On Saturdays and Sundays, Tom and I do living history at Fort Frederica. We dress out in our historic outfits and do things like colonial people would do. Because it is only the two of us doing living history this year, we change what we do the two days. On Saturdays Tom blacksmiths and I cook and weave. On Sundays I do textiles (spinning, weaving, etc) and Tom cooks and does his soldier talk. Cooking is not the favorite demonstration for either of us, but it seems to be the one most interesting to visitors. Living History food is something that draws people off the sidewalk over to our campfire.
I’ve cooked colonial style at several parks. I started with simple dishes over the campfire at Kings Mountain and then graduated to a full-on colonial kitchen at Grand Portage. Here at Fort Frederica we include living history food we learned at both places. We are cooking over the campfire, but we have kettles, pots, skillets, and a baking kettle at our disposal. I have three staple dishes I rotate and Tom has been doing a pork roast every Sunday.
On my days I usually make a soup with cornbread or rolls. Sometimes I make bean soup and sometimes Brunswick Stew. Brunswick Stew isn’t entirely historical because a colonial cooks didn’t use tomatoes. Brunswick Stew has a tomato base. But not many people know that. The third dish I make is one that I learned at Kings Mountain. I simmer onions in a skillet until they are tender, then layer sausage and apples and molasses on top. The whole thing simmers until the apples are tender. I don’t have a good name for it, but it is a good living history food. Tom and Michael especially like it. Savory and sweet.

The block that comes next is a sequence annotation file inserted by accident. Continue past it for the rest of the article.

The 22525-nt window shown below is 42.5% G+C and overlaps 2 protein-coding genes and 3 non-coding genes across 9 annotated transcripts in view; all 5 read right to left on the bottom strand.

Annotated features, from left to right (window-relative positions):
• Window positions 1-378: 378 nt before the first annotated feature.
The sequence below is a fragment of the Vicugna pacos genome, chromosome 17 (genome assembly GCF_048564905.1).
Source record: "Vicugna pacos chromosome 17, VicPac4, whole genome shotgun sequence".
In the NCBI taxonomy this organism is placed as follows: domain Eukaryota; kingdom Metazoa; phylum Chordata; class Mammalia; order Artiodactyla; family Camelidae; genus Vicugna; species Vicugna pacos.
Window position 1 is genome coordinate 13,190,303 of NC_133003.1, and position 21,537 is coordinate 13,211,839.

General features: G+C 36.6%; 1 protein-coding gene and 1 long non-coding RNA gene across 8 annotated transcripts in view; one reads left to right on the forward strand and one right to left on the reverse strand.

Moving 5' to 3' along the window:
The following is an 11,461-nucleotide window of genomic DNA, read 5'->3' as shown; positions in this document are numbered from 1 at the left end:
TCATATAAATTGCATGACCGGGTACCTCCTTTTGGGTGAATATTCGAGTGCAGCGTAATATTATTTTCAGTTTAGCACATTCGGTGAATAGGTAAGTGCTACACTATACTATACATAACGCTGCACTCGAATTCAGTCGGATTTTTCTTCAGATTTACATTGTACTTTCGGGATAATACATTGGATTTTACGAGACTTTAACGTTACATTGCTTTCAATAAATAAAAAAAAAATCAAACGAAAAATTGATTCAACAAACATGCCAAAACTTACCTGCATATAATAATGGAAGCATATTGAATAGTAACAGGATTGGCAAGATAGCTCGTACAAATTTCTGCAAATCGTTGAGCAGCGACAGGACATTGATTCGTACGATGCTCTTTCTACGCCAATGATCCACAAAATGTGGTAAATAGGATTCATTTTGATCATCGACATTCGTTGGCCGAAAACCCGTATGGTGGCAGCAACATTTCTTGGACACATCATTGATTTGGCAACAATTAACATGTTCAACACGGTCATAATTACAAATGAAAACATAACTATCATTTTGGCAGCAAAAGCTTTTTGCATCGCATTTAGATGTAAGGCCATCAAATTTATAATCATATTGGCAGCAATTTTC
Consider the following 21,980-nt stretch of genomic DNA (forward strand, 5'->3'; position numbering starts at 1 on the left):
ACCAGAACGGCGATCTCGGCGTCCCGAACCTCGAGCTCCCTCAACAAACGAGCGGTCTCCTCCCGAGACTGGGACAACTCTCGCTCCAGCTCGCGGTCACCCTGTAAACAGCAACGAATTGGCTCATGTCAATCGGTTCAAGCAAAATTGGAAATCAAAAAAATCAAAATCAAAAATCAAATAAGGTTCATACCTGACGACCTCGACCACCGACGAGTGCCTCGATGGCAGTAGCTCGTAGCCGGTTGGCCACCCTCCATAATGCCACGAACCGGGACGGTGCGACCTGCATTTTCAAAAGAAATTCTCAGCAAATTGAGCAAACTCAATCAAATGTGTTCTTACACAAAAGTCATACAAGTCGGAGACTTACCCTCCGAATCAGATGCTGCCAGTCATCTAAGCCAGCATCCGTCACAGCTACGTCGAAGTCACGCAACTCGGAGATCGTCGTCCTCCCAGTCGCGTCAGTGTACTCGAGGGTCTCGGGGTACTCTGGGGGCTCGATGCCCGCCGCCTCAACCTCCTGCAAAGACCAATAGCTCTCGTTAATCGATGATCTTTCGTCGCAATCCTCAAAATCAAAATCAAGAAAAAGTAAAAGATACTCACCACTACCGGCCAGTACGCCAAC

The baking kettle is a guest favorite. Modern day people call it a “dutch oven” but the colonial women here at Fort Frederica didn’t have an oven in their homes. They used the baking kettle with coals underneath and coals on top of the pan. When you place whatever you are cooking inside, it cooks in an oven-like atmosphere. I cook cornbread, rolls, and an occasional apple pie. Although I mix the cornbread from scratch, I use frozen Rhodes rolls dough for the rolls. By the time the coals are ready, the rolls thaw and rise. Everyone loves how the rolls look as they bake and how they smell when they are done.
Tom usually does a pork roast and rolls for his living history food. Last year he made a rotisserie and it works great with a little pork roast. We tried roasting chicken on the rotisserie a number of times but it never gets done in the middle. The little pork roast cooks great in a couple of hours.
Although cooking isn’t our favorite thing, we do it because it is interesting to our visitors. Seeing our living history food helps make history come alive for them.